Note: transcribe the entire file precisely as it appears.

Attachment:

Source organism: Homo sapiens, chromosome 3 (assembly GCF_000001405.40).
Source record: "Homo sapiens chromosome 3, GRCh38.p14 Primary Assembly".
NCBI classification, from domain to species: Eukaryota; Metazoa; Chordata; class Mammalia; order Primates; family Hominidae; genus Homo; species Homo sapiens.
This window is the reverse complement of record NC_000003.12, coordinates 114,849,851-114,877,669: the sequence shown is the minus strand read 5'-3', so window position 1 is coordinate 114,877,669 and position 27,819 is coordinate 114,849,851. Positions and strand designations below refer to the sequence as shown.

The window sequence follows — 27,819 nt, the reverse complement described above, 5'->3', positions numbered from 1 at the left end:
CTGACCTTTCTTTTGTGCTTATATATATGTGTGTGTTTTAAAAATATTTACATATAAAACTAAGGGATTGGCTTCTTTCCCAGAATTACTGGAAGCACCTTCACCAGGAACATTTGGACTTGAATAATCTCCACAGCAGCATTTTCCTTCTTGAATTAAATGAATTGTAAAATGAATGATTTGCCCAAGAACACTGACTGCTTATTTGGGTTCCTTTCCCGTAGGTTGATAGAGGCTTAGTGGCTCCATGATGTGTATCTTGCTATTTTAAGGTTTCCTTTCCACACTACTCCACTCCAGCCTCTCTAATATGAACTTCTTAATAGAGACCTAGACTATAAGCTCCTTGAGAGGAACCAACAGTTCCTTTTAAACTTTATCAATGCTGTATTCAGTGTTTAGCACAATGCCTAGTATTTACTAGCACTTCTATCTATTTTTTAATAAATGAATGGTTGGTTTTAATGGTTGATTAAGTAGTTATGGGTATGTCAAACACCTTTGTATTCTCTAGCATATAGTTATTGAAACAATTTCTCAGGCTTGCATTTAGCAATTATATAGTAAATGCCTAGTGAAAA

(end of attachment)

Source organism: Homo sapiens, chromosome 3 (assembly GCF_000001405.40).
Source record: "Homo sapiens chromosome 3, GRCh38.p14 Primary Assembly".
NCBI classification, from domain to species: Eukaryota; Metazoa; Chordata; class Mammalia; order Primates; family Hominidae; genus Homo; species Homo sapiens.
This window is the reverse complement of record NC_000003.12, coordinates 114,849,851-114,877,669: the sequence shown is the minus strand read 5'-3', so window position 1 is coordinate 114,877,669 and position 27,819 is coordinate 114,849,851. Positions and strand designations below refer to the sequence as shown.

The window sequence follows — 27,819 nt, the reverse complement described above, 5'->3', positions numbered from 1 at the left end:
CTGACCTTTCTTTTGTGCTTATATATATGTGTGTGTTTTAAAAATATTTACATATAAAACTAAGGGATTGGCTTCTTTCCCAGAATTACTGGAAGCACCTTCACCAGGAACATTTGGACTTGAATAATCTCCACAGCAGCATTTTCCTTCTTGAATTAAATGAATTGTAAAATGAATGATTTGCCCAAGAACACTGACTGCTTATTTGGGTTCCTTTCCCGTAGGTTGATAGAGGCTTAGTGGCTCCATGATGTGTATCTTGCTATTTTAAGGTTTCCTTTCCACACTACTCCACTCCAGCCTCTCTAATATGAACTTCTTAATAGAGACCTAGACTATAAGCTCCTTGAGAGGAACCAACAGTTCCTTTTAAACTTTATCAATGCTGTATTCAGTGTTTAGCACAATGCCTAGTATTTACTAGCACTTCTATCTATTTTTTAATAAATGAATGGTTGGTTTTAATGGTTGATTAAGTAGTTATGGGTATGTCAAACACCTTTGTATTCTCTAGCATATAGTTATTGAAACAATTTCTCAGGCTTGCATTTAGCAATTATATAGTAAATGCCTAGTGAAAA